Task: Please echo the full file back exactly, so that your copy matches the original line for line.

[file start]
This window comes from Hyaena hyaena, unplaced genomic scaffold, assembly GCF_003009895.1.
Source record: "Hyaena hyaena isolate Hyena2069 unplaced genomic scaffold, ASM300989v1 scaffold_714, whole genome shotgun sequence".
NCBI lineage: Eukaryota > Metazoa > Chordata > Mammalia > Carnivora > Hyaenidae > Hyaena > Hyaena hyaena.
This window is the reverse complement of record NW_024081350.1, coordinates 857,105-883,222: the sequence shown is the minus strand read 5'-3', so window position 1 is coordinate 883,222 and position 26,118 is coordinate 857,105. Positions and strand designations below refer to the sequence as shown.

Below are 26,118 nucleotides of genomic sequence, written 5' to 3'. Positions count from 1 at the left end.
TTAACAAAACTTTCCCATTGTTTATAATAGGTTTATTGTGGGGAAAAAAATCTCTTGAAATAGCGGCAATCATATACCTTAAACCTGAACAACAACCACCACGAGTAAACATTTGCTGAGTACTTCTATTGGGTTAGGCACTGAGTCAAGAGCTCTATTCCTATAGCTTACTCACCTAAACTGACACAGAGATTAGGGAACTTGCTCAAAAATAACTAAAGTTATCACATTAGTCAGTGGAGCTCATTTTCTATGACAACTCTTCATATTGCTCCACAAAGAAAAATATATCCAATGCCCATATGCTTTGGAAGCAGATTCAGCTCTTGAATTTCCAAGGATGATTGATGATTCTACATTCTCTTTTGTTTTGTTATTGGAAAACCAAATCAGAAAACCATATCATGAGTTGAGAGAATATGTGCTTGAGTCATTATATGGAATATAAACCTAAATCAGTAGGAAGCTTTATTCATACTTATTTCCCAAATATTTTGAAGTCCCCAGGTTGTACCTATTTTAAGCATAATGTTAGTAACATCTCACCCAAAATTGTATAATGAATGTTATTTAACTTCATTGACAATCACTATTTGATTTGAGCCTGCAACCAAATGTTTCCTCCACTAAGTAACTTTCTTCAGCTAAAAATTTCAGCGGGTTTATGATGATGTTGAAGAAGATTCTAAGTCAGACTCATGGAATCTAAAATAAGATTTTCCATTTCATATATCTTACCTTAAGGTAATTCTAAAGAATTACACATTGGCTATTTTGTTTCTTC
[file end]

This window comes from Hyaena hyaena, unplaced genomic scaffold, assembly GCF_003009895.1.
Source record: "Hyaena hyaena isolate Hyena2069 unplaced genomic scaffold, ASM300989v1 scaffold_714, whole genome shotgun sequence".
NCBI lineage: Eukaryota > Metazoa > Chordata > Mammalia > Carnivora > Hyaenidae > Hyaena > Hyaena hyaena.
This window is the reverse complement of record NW_024081350.1, coordinates 857,105-883,222: the sequence shown is the minus strand read 5'-3', so window position 1 is coordinate 883,222 and position 26,118 is coordinate 857,105. Positions and strand designations below refer to the sequence as shown.

Below are 26,118 nucleotides of genomic sequence, written 5' to 3'. Positions count from 1 at the left end.
TTAACAAAACTTTCCCATTGTTTATAATAGGTTTATTGTGGGGAAAAAAATCTCTTGAAATAGCGGCAATCATATACCTTAAACCTGAACAACAACCACCACGAGTAAACATTTGCTGAGTACTTCTATTGGGTTAGGCACTGAGTCAAGAGCTCTATTCCTATAGCTTACTCACCTAAACTGACACAGAGATTAGGGAACTTGCTCAAAAATAACTAAAGTTATCACATTAGTCAGTGGAGCTCATTTTCTATGACAACTCTTCATATTGCTCCACAAAGAAAAATATATCCAATGCCCATATGCTTTGGAAGCAGATTCAGCTCTTGAATTTCCAAGGATGATTGATGATTCTACATTCTCTTTTGTTTTGTTATTGGAAAACCAAATCAGAAAACCATATCATGAGTTGAGAGAATATGTGCTTGAGTCATTATATGGAATATAAACCTAAATCAGTAGGAAGCTTTATTCATACTTATTTCCCAAATATTTTGAAGTCCCCAGGTTGTACCTATTTTAAGCATAATGTTAGTAACATCTCACCCAAAATTGTATAATGAATGTTATTTAACTTCATTGACAATCACTATTTGATTTGAGCCTGCAACCAAATGTTTCCTCCACTAAGTAACTTTCTTCAGCTAAAAATTTCAGCGGGTTTATGATGATGTTGAAGAAGATTCTAAGTCAGACTCATGGAATCTAAAATAAGATTTTCCATTTCATATATCTTACCTTAAGGTAATTCTAAAGAATTACACATTGGCTATTTTGTTTCTTC